Top Legal Issues for Employers in 2022

Among the subjects contributing to the top legal issues employers faced in 2022 were COVID-19 vaccination requirements, a potentially new overtime rule from DOL, the economic downturn, new state laws, and post-Dobbs abortion access for employees.

COVID-19 Vaccination Requirements

Employers became uncertain of their legal options when some employees refused to get COVID-19 vaccinations. As a result, the EEOC issued guidance stating that federal anti-discrimination laws did not prevent employers from requiring vaccinations for employees in the workplace. Employers must grant reasonable accommodations based on medical necessity or sincerely held religious beliefs, except where it would be an undue burden.

The U.S. Supreme Court also weighed in on the issue, blocking the Occupational Safety and Health Administration (OSHA)’s rule requiring employee vaccinations or testing for large employers. The high Court ruled in a separate decision that the Centers for Medicare & Medicaid Services (CMS) could require COVID-19 vaccinations for healthcare workers at Medicare and Medicaid-certified facilities. 

Proposed DOL Overtime Rule on the Horizon

Employers awaited the DOL’s proposed overtime rule in 2022, which it previously had slated to release in October. Although the DOL intends to issue an overtime-related proposal, it has yet to do so. Many anticipate that the proposed rule will increase minimum salary-level thresholds for white-collar exemptions to the overtime rule. 

Economic Downturn Prompts Review of WARN Act Requirements

As the economy slowed precipitously throughout the year, employers considered or proceeded with employee layoffs. In doing so, they revisited the federal Worker Adjustment and Retraining Act (WARN) Act, as well as state and local jurisdiction “mini-WARN Act” requirements. Increases in remote work and the COVID-19 pandemic made compliance with the requirements of these laws more challenging, with mass layoffs resulting in lawsuits for employers. 

Awareness of State Laws, Both New and Old

Although no federal law requires employers to offer time off for employees to vote in federal, state, or local elections, thirty states and the District of Columbia have such laws that employers must follow.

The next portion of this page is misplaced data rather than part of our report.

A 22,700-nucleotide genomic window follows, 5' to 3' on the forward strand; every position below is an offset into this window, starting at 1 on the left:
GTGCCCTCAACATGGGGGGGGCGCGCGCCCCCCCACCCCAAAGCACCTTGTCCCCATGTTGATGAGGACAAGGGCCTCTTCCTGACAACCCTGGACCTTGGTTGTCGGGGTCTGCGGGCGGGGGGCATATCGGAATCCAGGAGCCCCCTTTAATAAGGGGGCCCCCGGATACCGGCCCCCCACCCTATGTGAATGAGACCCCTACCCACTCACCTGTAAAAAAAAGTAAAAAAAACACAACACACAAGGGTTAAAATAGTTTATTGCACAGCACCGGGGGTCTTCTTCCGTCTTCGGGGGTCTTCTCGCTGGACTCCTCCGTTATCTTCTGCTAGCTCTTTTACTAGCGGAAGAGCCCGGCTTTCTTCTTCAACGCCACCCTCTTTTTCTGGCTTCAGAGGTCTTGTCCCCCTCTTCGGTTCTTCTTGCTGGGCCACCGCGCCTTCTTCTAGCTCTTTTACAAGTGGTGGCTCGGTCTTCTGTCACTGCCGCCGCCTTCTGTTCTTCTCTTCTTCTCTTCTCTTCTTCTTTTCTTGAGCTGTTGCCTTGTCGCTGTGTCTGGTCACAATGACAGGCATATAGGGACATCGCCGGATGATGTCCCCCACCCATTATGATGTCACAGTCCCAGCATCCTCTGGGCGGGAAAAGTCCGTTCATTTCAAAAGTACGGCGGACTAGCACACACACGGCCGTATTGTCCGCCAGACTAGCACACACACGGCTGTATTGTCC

As workers increasingly report political affiliation bias in the workplace, some jurisdictions have begun to prohibit discrimination based on political affiliation. These states include California, New York, and the District of Columbia. 

Maryland and Missouri both passed ballot initiatives legalizing recreational marijuana usage. Arkansas, North Dakota, and South Dakota rejected similar measures. 

The state of California enacted multiple laws in 2022 that impact employers. First, the state enacted a law requiring employers to provide greater pay transparency in their job listings and reports to the state. Next, Governor Gavin Newsom signed bills into law requiring time off for employees in various circumstances. For instance, employees may take as many as 12 weeks of job-protected leave to care for a designated person with a serious illness. 

Dobbs Ruling Prompts Employers to Rethink Abortion Access for Employees

After the U.S. Supreme Court overturned Roe v. Wade, employers investigated the potential for or implemented policy changes concerning abortion access for employees. Benefits changes considered include PTO for employees accessing abortion services and relief funds or travel expenses for employees who cannot access abortion in their state of residence. Still, employers in the state that restrict or prohibit abortion must be mindful of potential liability in extending these benefits to their employees. 

HBL has experience in all areas of benefits and employment law, offering a comprehensive solution to all your business benefits and HR/employment needs. We help ensure you are in compliance with the complex requirements of ERISA and the IRS code, as well as those laws that impact you and your employees. Together, we reduce your exposure to potential legal or financial penalties. Learn more by calling 470-571-1007.


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Hall Benefits Law, LLC

HBL offers employers comprehensive legal guidance on benefits in mergers and acquisitions, Employee Stock Ownership Plans (ESOPs), executive compensation, health and welfare benefits, healthcare reform, and retirement plans. We counsel a wide spectrum of clients including small, mid-sized, and large companies, 401(k) investment advisors, health insurance brokers, accountants, attorneys, and HR consultants, just to name a few. HBL is passionate about advising clients, and we are dedicated to our mission: to provide comprehensive, personalized, and practical ERISA and benefits legal solutions that exceed client expectations.

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